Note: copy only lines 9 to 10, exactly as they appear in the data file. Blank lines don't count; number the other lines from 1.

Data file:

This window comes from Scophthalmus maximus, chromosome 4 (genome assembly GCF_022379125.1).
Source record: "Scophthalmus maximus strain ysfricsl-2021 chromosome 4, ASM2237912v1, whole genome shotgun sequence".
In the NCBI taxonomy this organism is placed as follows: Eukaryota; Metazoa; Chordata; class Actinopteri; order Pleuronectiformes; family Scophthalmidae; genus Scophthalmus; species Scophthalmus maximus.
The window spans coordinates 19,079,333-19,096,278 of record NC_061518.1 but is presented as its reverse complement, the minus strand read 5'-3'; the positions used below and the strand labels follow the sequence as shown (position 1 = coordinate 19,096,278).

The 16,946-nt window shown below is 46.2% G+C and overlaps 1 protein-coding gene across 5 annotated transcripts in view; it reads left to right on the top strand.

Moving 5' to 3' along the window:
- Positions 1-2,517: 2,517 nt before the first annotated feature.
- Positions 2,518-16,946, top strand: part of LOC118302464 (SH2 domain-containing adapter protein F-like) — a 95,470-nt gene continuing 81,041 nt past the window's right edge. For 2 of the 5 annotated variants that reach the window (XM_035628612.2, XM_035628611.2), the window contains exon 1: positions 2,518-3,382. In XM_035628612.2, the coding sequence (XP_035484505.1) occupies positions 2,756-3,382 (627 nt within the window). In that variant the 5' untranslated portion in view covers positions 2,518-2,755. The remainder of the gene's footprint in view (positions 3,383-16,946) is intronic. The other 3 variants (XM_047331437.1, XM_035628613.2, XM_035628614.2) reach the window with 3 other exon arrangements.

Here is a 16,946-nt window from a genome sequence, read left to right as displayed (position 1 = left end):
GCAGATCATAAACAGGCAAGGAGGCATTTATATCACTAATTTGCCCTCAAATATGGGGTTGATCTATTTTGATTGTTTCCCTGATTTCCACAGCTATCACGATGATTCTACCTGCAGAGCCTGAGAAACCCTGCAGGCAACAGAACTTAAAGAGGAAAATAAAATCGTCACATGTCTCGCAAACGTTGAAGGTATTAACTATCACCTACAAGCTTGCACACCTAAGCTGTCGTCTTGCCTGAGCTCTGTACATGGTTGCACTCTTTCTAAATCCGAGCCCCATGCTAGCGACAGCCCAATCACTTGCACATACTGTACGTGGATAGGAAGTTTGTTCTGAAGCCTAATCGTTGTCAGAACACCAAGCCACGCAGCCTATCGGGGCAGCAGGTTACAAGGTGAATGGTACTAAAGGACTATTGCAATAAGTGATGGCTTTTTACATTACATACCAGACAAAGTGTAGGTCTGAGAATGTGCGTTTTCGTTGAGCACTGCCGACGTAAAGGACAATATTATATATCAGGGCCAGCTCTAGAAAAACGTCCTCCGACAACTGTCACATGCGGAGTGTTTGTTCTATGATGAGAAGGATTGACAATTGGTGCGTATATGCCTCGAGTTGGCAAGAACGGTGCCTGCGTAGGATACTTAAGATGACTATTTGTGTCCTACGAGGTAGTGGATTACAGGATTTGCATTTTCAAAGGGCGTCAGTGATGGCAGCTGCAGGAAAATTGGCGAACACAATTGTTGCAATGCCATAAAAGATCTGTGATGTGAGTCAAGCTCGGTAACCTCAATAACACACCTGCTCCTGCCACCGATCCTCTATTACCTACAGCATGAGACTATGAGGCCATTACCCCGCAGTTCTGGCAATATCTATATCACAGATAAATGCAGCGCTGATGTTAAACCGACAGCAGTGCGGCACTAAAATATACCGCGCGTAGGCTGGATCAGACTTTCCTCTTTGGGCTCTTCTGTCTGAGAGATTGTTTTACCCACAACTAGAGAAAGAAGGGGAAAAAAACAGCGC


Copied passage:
Here is a 16,946-nt window from a genome sequence, read left to right as displayed (position 1 = left end):
GCAGATCATAAACAGGCAAGGAGGCATTTATATCACTAATTTGCCCTCAAATATGGGGTTGATCTATTTTGATTGTTTCCCTGATTTCCACAGCTATCACGATGATTCTACCTGCAGAGCCTGAGAAACCCTGCAGGCAACAGAACTTAAAGAGGAAAATAAAATCGTCACATGTCTCGCAAACGTTGAAGGTATTAACTATCACCTACAAGCTTGCACACCTAAGCTGTCGTCTTGCCTGAGCTCTGTACATGGTTGCACTCTTTCTAAATCCGAGCCCCATGCTAGCGACAGCCCAATCACTTGCACATACTGTACGTGGATAGGAAGTTTGTTCTGAAGCCTAATCGTTGTCAGAACACCAAGCCACGCAGCCTATCGGGGCAGCAGGTTACAAGGTGAATGGTACTAAAGGACTATTGCAATAAGTGATGGCTTTTTACATTACATACCAGACAAAGTGTAGGTCTGAGAATGTGCGTTTTCGTTGAGCACTGCCGACGTAAAGGACAATATTATATATCAGGGCCAGCTCTAGAAAAACGTCCTCCGACAACTGTCACATGCGGAGTGTTTGTTCTATGATGAGAAGGATTGACAATTGGTGCGTATATGCCTCGAGTTGGCAAGAACGGTGCCTGCGTAGGATACTTAAGATGACTATTTGTGTCCTACGAGGTAGTGGATTACAGGATTTGCATTTTCAAAGGGCGTCAGTGATGGCAGCTGCAGGAAAATTGGCGAACACAATTGTTGCAATGCCATAAAAGATCTGTGATGTGAGTCAAGCTCGGTAACCTCAATAACACACCTGCTCCTGCCACCGATCCTCTATTACCTACAGCATGAGACTATGAGGCCATTACCCCGCAGTTCTGGCAATATCTATATCACAGATAAATGCAGCGCTGATGTTAAACCGACAGCAGTGCGGCACTAAAATATACCGCGCGTAGGCTGGATCAGACTTTCCTCTTTGGGCTCTTCTGTCTGAGAGATTGTTTTACCCACAACTAGAGAAAGAAGGGGAAAAAAACAGCGC